Microsoft, for decades now, won't give us computer owners a way to remove files while they are in-use --- even though these files are inserted on owner machines by anti-social 3rd parties.

NOR does Microsoft give us a way to remove the 'hidden' executable files that re-create these files on bootup, since Microsoft protects all files in Microsoft system directories, even files put there by some '3rd party' criminal remotely accessing your computer.

    [There should be a 'force' option on the Microsoft file-delete command. AND, Microsoft should supply a utility that shows what process is 'locking' a file. I shouldn't have to use a third-party utility.]

Even in Microsoft's 'safe' bootup mode(s), 'winlogon.exe' runs and 'ties-up' the new inserted files. Hence I cannot delete these criminally-inserted files, nor any other file 'in use' by a process gone out of control.

The "unlocker" utility, which executes during boot-up, couldn't delete the criminal-files either. Apparently, "unlocker" does its work on bootup AFTER the 'winlogon.exe' process starts.

I could have a go at using a Linux 'Live CD' to remove the files. Microsoft gives us no way out of this mess, but Linux might.

Private Data out the 'back-door'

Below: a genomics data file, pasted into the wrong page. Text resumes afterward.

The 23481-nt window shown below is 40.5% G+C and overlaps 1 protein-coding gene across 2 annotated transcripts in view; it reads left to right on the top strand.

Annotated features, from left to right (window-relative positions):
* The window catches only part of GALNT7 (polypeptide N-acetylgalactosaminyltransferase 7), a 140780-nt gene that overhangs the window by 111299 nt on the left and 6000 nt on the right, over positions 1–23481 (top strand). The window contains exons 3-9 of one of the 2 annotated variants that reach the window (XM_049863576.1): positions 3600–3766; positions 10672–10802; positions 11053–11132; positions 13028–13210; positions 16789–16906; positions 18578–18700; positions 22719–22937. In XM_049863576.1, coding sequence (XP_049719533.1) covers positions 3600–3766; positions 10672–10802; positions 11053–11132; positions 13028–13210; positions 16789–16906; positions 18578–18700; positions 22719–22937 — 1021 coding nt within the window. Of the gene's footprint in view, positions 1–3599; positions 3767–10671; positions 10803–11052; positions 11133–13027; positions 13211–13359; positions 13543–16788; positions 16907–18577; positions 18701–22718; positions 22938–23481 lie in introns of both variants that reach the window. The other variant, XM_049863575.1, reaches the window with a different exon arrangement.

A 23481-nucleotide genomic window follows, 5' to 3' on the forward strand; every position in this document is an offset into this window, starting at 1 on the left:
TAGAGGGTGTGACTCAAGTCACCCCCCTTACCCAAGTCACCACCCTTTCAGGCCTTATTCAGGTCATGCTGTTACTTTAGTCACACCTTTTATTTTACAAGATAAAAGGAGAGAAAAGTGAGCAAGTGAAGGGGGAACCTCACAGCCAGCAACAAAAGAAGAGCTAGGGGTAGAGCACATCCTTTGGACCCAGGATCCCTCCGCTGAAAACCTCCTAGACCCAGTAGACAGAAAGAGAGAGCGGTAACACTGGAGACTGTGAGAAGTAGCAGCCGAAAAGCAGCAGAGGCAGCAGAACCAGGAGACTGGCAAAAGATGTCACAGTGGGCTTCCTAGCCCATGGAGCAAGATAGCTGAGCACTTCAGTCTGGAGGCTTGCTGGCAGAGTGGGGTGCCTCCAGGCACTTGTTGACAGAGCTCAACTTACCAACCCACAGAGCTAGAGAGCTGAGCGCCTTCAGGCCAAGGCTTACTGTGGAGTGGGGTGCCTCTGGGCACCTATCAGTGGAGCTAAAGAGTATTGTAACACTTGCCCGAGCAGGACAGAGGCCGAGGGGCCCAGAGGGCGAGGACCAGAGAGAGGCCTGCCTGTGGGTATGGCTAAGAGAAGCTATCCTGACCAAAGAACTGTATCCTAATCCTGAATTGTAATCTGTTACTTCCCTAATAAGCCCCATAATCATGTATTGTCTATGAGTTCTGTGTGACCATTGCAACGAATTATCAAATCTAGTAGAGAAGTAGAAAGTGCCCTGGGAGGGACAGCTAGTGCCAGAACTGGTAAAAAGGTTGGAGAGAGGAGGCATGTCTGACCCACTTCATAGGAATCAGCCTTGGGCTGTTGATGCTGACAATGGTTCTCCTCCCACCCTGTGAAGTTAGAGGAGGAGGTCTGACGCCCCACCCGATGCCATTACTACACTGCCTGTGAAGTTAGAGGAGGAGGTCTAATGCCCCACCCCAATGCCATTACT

As part of this infection, there are probably 'back-door' programs that send data out onto the Internet. I should not connect the infected computer to the Internet until I have removed these programs.

    Unfortunately, when my wife first alerted me to the problem, I investigated for quite a while without disconnecting from the Internet. I heard a lot of disk drive activity. I should have pulled the network cord out of the back of the computer, first thing. I told my wife to check her credit card and bank statements extra carefully in coming months.

Unfortunately, these 'back-doors' have probably already sent out a lot of data --- AND the lame Microsoft firewall (circa 2000-2009) does not warn you of data being sent out, only of (some) incoming events. And now the Microsoft firewall is gone (de-activated, apparently by this virus), and there is no sense in getting a better firewall working, until I re-install a clean operating system and file structure.

What a LAME operating system!